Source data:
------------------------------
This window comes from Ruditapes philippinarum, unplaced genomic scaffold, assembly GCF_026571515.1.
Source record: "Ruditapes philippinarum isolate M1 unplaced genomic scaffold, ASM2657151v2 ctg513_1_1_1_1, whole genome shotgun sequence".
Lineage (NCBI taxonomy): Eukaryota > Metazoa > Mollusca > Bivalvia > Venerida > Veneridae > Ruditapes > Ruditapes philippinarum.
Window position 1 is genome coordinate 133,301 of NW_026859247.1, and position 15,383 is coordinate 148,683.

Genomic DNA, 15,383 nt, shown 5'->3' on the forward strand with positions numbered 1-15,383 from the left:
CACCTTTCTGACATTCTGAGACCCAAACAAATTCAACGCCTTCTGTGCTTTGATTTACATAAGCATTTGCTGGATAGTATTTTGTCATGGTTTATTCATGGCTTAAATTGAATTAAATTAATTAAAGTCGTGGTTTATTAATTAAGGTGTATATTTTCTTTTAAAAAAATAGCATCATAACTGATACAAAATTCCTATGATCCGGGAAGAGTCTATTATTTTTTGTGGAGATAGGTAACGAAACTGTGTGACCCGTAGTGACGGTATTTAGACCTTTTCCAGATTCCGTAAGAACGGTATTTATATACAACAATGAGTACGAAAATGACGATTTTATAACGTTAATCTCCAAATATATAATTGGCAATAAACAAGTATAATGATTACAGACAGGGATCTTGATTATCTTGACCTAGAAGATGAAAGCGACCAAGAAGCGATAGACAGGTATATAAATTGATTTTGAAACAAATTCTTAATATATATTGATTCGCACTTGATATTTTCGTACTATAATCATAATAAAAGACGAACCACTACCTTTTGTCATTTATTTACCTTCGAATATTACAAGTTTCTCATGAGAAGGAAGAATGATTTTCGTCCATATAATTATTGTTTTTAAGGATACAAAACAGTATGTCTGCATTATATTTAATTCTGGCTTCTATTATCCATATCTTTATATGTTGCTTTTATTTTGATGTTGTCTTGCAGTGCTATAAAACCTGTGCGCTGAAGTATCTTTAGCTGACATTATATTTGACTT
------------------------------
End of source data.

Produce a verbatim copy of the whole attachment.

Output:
This window comes from Ruditapes philippinarum, unplaced genomic scaffold, assembly GCF_026571515.1.
Source record: "Ruditapes philippinarum isolate M1 unplaced genomic scaffold, ASM2657151v2 ctg513_1_1_1_1, whole genome shotgun sequence".
Lineage (NCBI taxonomy): Eukaryota > Metazoa > Mollusca > Bivalvia > Venerida > Veneridae > Ruditapes > Ruditapes philippinarum.
Window position 1 is genome coordinate 133,301 of NW_026859247.1, and position 15,383 is coordinate 148,683.

Genomic DNA, 15,383 nt, shown 5'->3' on the forward strand with positions numbered 1-15,383 from the left:
CACCTTTCTGACATTCTGAGACCCAAACAAATTCAACGCCTTCTGTGCTTTGATTTACATAAGCATTTGCTGGATAGTATTTTGTCATGGTTTATTCATGGCTTAAATTGAATTAAATTAATTAAAGTCGTGGTTTATTAATTAAGGTGTATATTTTCTTTTAAAAAAATAGCATCATAACTGATACAAAATTCCTATGATCCGGGAAGAGTCTATTATTTTTTGTGGAGATAGGTAACGAAACTGTGTGACCCGTAGTGACGGTATTTAGACCTTTTCCAGATTCCGTAAGAACGGTATTTATATACAACAATGAGTACGAAAATGACGATTTTATAACGTTAATCTCCAAATATATAATTGGCAATAAACAAGTATAATGATTACAGACAGGGATCTTGATTATCTTGACCTAGAAGATGAAAGCGACCAAGAAGCGATAGACAGGTATATAAATTGATTTTGAAACAAATTCTTAATATATATTGATTCGCACTTGATATTTTCGTACTATAATCATAATAAAAGACGAACCACTACCTTTTGTCATTTATTTACCTTCGAATATTACAAGTTTCTCATGAGAAGGAAGAATGATTTTCGTCCATATAATTATTGTTTTTAAGGATACAAAACAGTATGTCTGCATTATATTTAATTCTGGCTTCTATTATCCATATCTTTATATGTTGCTTTTATTTTGATGTTGTCTTGCAGTGCTATAAAACCTGTGCGCTGAAGTATCTTTAGCTGACATTATATTTGACTT